We are committed to sharing our skills and expertise and developing community programmes that transform lives. Through our Futuremakers programme we are removing the barriers to opportunity that face young people and women in our communities. One of such is our Women in Technology Incubator programme which supports female entrepreneurial teams with business management training, mentoring and seed funding.
According to a 2017 UNESCO report, only 35% of STEM students in higher education globally are women. The situation is worse in middle- and lower-income economies and even more worrying because only 3% of female students in higher education opt for ICT studies. This means that as at 2018, women held 24% of all jobs in the digital economy and the statistics have not changed today. Our intervention is therefore timely and relevant.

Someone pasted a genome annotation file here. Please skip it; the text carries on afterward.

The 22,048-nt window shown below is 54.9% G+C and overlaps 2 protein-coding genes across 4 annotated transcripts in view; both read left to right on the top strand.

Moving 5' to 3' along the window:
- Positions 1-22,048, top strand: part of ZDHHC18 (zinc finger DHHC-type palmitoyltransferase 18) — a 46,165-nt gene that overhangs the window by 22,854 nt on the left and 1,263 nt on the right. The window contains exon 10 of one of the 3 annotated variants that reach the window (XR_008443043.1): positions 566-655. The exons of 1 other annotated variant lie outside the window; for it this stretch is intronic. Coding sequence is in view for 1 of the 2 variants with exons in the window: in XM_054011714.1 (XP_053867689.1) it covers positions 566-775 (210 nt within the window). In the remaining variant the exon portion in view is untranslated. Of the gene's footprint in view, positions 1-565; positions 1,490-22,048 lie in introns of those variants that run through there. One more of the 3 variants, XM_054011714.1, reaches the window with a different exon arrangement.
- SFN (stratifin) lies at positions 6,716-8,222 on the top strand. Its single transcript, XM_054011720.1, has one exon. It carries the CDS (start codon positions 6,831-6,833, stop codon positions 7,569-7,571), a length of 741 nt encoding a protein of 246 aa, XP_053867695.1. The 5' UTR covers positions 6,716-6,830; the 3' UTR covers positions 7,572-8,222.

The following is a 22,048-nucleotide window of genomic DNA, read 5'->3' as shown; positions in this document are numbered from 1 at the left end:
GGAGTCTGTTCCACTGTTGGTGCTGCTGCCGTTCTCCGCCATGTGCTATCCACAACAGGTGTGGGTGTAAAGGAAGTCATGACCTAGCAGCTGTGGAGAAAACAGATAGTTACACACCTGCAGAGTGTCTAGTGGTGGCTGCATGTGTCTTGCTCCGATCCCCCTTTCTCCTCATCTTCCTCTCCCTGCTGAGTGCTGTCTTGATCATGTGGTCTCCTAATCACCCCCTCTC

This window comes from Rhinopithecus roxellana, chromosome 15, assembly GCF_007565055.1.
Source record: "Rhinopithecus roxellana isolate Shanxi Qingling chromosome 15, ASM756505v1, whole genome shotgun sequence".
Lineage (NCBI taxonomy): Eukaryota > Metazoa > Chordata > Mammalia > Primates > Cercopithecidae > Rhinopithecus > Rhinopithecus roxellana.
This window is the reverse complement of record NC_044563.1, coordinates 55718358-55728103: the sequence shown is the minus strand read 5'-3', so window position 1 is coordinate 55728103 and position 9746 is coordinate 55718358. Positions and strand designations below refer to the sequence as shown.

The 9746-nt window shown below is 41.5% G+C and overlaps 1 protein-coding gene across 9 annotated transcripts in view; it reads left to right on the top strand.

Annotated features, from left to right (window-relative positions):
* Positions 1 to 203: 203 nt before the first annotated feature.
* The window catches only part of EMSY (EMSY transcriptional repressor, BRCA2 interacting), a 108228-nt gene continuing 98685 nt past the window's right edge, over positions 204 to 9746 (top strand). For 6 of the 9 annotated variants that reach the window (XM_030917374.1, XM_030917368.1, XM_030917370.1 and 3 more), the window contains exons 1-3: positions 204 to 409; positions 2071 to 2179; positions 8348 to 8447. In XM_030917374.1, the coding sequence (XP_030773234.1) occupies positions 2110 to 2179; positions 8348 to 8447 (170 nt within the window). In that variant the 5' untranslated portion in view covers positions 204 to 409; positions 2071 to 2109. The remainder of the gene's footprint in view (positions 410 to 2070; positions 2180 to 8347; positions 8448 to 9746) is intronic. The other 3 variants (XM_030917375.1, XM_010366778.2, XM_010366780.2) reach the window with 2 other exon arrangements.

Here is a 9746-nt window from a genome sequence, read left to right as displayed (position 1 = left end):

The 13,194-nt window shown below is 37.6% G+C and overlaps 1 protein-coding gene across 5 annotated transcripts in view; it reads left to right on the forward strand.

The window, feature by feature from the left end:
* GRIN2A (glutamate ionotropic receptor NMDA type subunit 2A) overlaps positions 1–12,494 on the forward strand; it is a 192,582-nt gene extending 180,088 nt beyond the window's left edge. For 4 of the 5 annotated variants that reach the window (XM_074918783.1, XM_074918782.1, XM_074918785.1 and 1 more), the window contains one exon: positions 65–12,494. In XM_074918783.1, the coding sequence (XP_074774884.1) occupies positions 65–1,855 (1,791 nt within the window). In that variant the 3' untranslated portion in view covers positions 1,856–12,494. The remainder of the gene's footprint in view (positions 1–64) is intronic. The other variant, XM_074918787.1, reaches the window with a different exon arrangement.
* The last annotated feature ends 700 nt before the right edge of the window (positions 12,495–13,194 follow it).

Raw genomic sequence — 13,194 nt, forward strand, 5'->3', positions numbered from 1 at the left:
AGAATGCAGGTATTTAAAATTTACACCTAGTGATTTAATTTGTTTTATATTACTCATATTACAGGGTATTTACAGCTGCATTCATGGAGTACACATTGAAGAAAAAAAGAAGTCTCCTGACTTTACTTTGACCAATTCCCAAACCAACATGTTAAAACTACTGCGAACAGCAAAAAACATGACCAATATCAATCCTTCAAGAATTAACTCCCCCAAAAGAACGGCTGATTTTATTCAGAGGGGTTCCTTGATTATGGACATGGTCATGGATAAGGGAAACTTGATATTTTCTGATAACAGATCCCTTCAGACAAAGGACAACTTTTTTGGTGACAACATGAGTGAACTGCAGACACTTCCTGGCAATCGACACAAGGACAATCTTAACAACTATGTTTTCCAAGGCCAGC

In its inaugural cycle, funding of up to USD50,000 was given out to five women-led entrepreneurial ventures that leveraged technology to bring change. In its second cycle, the SC Women in Technology Incubator Programme has currently enrolled 20 female-owned businesses who are blazing trails in different areas of enterprise. Through the business network and mentoring support, these female entrepreneurs can connect, collaborate, and consult with peers and seasoned businesswomen.
Support from the Incubator which includes grants for the top five cohort finalist as well as access to portfolio managers, serves as a launchpad for these entrepreneurs to take their businesses to the next level. For Audrey of Sabon Sake, one of the finalists in her cohort, these came in handy.